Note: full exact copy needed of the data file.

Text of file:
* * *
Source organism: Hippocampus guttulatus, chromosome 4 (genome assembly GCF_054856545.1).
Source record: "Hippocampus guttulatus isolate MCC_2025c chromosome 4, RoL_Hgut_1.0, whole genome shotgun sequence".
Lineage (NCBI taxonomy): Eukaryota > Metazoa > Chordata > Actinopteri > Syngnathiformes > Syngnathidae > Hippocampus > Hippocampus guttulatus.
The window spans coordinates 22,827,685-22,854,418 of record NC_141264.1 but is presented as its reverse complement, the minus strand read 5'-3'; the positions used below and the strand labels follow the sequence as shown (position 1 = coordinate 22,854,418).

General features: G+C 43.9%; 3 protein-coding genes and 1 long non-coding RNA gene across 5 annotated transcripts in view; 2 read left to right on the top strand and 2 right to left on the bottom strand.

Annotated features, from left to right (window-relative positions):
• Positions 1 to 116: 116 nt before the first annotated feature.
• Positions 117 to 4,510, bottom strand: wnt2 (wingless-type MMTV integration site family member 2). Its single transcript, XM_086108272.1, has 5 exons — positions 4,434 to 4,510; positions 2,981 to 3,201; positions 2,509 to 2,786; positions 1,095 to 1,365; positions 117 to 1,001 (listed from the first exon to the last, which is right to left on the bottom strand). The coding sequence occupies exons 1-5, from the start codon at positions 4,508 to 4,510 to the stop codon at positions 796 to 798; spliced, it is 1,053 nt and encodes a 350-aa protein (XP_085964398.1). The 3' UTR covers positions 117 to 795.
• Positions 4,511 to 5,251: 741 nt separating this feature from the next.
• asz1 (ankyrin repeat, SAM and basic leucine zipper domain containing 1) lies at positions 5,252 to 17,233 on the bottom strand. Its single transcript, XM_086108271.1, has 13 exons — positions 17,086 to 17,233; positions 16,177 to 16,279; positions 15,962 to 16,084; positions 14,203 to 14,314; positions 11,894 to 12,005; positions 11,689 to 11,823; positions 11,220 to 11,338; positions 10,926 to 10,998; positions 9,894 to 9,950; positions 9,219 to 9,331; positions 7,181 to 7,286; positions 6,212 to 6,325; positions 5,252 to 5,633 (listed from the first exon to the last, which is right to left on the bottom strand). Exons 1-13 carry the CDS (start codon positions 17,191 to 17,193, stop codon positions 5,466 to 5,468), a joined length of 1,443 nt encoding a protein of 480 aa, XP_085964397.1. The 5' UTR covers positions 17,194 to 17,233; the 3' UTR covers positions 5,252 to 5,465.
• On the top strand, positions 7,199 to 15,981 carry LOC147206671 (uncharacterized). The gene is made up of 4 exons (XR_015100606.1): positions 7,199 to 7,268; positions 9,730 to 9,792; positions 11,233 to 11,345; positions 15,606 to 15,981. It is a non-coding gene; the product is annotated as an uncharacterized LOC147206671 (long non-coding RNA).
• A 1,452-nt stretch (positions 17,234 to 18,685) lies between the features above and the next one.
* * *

Source organism: Hippocampus guttulatus, chromosome 4 (genome assembly GCF_054856545.1).
Source record: "Hippocampus guttulatus isolate MCC_2025c chromosome 4, RoL_Hgut_1.0, whole genome shotgun sequence".
Lineage (NCBI taxonomy): Eukaryota > Metazoa > Chordata > Actinopteri > Syngnathiformes > Syngnathidae > Hippocampus > Hippocampus guttulatus.
The window spans coordinates 22,827,685-22,854,418 of record NC_141264.1 but is presented as its reverse complement, the minus strand read 5'-3'; the positions used below and the strand labels follow the sequence as shown (position 1 = coordinate 22,854,418).

General features: G+C 43.9%; 3 protein-coding genes and 1 long non-coding RNA gene across 5 annotated transcripts in view; 2 read left to right on the top strand and 2 right to left on the bottom strand.

Annotated features, from left to right (window-relative positions):
• Positions 1 to 116: 116 nt before the first annotated feature.
• Positions 117 to 4,510, bottom strand: wnt2 (wingless-type MMTV integration site family member 2). Its single transcript, XM_086108272.1, has 5 exons — positions 4,434 to 4,510; positions 2,981 to 3,201; positions 2,509 to 2,786; positions 1,095 to 1,365; positions 117 to 1,001 (listed from the first exon to the last, which is right to left on the bottom strand). The coding sequence occupies exons 1-5, from the start codon at positions 4,508 to 4,510 to the stop codon at positions 796 to 798; spliced, it is 1,053 nt and encodes a 350-aa protein (XP_085964398.1). The 3' UTR covers positions 117 to 795.
• Positions 4,511 to 5,251: 741 nt separating this feature from the next.
• asz1 (ankyrin repeat, SAM and basic leucine zipper domain containing 1) lies at positions 5,252 to 17,233 on the bottom strand. Its single transcript, XM_086108271.1, has 13 exons — positions 17,086 to 17,233; positions 16,177 to 16,279; positions 15,962 to 16,084; positions 14,203 to 14,314; positions 11,894 to 12,005; positions 11,689 to 11,823; positions 11,220 to 11,338; positions 10,926 to 10,998; positions 9,894 to 9,950; positions 9,219 to 9,331; positions 7,181 to 7,286; positions 6,212 to 6,325; positions 5,252 to 5,633 (listed from the first exon to the last, which is right to left on the bottom strand). Exons 1-13 carry the CDS (start codon positions 17,191 to 17,193, stop codon positions 5,466 to 5,468), a joined length of 1,443 nt encoding a protein of 480 aa, XP_085964397.1. The 5' UTR covers positions 17,194 to 17,233; the 3' UTR covers positions 5,252 to 5,465.
• On the top strand, positions 7,199 to 15,981 carry LOC147206671 (uncharacterized). The gene is made up of 4 exons (XR_015100606.1): positions 7,199 to 7,268; positions 9,730 to 9,792; positions 11,233 to 11,345; positions 15,606 to 15,981. It is a non-coding gene; the product is annotated as an uncharacterized LOC147206671 (long non-coding RNA).
• A 1,452-nt stretch (positions 17,234 to 18,685) lies between the features above and the next one.